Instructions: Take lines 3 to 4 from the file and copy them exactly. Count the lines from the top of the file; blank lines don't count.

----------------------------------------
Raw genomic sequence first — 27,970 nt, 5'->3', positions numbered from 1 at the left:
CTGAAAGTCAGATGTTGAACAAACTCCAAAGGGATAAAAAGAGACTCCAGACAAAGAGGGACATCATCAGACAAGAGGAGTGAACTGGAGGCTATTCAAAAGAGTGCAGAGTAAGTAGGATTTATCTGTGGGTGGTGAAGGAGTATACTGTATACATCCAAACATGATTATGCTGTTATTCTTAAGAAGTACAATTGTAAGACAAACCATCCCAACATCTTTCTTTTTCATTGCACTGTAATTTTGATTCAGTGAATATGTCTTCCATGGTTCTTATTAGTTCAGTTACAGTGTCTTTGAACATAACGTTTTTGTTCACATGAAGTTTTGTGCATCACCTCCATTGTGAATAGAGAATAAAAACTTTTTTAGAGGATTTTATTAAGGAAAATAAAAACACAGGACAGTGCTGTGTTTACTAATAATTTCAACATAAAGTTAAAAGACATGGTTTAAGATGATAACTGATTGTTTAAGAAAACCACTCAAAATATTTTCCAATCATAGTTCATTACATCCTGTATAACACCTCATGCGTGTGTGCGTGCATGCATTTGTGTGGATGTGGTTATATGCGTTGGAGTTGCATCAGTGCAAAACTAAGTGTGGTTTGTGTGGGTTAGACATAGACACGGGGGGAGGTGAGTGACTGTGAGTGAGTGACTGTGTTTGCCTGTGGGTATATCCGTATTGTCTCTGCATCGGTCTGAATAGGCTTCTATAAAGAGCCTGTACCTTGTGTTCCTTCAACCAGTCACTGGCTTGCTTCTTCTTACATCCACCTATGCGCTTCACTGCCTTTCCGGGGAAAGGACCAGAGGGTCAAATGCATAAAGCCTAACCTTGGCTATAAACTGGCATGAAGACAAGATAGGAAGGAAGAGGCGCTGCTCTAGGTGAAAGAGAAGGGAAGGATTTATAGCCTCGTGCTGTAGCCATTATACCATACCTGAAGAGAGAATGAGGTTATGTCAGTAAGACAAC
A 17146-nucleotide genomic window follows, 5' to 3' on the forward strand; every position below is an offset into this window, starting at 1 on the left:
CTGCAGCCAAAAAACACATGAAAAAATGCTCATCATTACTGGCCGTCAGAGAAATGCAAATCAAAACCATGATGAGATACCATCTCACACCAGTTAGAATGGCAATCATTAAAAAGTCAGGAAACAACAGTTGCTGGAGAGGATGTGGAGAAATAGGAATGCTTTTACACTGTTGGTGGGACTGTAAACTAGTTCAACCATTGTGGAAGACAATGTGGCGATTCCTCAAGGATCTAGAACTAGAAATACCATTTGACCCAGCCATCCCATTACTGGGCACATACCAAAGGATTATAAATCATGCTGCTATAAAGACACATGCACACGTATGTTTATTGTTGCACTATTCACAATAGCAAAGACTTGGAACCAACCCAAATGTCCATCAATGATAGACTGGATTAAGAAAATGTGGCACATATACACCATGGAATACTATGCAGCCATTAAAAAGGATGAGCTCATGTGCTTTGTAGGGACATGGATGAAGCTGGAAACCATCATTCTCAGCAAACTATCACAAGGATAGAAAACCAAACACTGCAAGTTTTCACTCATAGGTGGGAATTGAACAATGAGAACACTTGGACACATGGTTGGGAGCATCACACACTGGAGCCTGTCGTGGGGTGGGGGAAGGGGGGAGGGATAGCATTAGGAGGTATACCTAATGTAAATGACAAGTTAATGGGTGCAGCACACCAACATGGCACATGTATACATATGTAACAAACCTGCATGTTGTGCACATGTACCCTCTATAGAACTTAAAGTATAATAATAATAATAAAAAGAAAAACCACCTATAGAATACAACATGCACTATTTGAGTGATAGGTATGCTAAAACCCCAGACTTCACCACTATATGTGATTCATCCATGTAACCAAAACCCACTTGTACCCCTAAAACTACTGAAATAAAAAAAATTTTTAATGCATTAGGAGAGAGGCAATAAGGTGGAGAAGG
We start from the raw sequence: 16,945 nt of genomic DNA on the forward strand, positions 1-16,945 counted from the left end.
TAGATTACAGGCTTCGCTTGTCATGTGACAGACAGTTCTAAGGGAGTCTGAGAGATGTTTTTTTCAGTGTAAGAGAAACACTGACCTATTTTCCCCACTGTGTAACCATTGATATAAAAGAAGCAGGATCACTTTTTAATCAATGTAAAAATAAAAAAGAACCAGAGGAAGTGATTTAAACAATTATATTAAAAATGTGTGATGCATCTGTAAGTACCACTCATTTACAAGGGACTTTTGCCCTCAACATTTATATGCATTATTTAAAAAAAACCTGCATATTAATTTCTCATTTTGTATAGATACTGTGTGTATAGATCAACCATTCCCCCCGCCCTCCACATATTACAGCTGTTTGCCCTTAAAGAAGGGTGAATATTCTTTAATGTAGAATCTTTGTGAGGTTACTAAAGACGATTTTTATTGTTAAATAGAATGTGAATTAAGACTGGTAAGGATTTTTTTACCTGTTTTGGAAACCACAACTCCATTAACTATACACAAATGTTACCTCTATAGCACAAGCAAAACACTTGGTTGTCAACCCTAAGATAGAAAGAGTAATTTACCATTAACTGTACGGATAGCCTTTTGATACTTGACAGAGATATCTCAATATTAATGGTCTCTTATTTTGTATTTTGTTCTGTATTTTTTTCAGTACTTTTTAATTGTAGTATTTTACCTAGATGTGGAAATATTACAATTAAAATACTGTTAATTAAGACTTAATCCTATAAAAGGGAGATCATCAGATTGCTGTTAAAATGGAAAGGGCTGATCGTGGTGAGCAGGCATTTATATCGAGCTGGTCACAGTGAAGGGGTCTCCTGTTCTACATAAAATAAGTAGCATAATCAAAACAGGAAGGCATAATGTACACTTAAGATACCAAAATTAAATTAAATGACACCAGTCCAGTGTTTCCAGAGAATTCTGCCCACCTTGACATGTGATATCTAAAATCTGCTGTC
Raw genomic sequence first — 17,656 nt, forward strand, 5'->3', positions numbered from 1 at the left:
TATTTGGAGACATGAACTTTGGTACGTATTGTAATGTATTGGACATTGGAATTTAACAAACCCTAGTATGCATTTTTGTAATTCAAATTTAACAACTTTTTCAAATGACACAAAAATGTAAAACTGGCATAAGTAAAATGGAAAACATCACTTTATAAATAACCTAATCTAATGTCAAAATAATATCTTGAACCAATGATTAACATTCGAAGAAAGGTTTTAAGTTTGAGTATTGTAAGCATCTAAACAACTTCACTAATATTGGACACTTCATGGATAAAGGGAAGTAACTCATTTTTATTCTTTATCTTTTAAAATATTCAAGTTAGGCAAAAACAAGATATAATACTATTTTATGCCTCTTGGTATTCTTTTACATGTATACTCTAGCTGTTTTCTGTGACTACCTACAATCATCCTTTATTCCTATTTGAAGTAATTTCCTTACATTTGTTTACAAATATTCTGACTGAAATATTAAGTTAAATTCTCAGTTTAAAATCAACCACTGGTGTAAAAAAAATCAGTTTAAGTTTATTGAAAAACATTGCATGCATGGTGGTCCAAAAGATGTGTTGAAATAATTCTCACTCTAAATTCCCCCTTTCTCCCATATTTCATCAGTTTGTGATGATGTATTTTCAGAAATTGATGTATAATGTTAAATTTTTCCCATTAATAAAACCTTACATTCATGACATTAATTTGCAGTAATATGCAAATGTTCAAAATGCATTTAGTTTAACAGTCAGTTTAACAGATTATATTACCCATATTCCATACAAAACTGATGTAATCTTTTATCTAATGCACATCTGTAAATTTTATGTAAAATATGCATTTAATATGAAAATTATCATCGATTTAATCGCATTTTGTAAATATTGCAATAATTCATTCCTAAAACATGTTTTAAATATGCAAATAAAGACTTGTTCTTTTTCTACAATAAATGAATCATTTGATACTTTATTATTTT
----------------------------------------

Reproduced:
A 17146-nucleotide genomic window follows, 5' to 3' on the forward strand; every position below is an offset into this window, starting at 1 on the left:
CTGCAGCCAAAAAACACATGAAAAAATGCTCATCATTACTGGCCGTCAGAGAAATGCAAATCAAAACCATGATGAGATACCATCTCACACCAGTTAGAATGGCAATCATTAAAAAGTCAGGAAACAACAGTTGCTGGAGAGGATGTGGAGAAATAGGAATGCTTTTACACTGTTGGTGGGACTGTAAACTAGTTCAACCATTGTGGAAGACAATGTGGCGATTCCTCAAGGATCTAGAACTAGAAATACCATTTGACCCAGCCATCCCATTACTGGGCACATACCAAAGGATTATAAATCATGCTGCTATAAAGACACATGCACACGTATGTTTATTGTTGCACTATTCACAATAGCAAAGACTTGGAACCAACCCAAATGTCCATCAATGATAGACTGGATTAAGAAAATGTGGCACATATACACCATGGAATACTATGCAGCCATTAAAAAGGATGAGCTCATGTGCTTTGTAGGGACATGGATGAAGCTGGAAACCATCATTCTCAGCAAACTATCACAAGGATAGAAAACCAAACACTGCAAGTTTTCACTCATAGGTGGGAATTGAACAATGAGAACACTTGGACACATGGTTGGGAGCATCACACACTGGAGCCTGTCGTGGGGTGGGGGAAGGGGGGAGGGATAGCATTAGGAGGTATACCTAATGTAAATGACAAGTTAATGGGTGCAGCACACCAACATGGCACATGTATACATATGTAACAAACCTGCATGTTGTGCACATGTACCCTCTATAGAACTTAAAGTATAATAATAATAATAAAAAGAAAAACCACCTATAGAATACAACATGCACTATTTGAGTGATAGGTATGCTAAAACCCCAGACTTCACCACTATATGTGATTCATCCATGTAACCAAAACCCACTTGTACCCCTAAAACTACTGAAATAAAAAAAATTTTTAATGCATTAGGAGAGAGGCAATAAGGTGGAGAAGG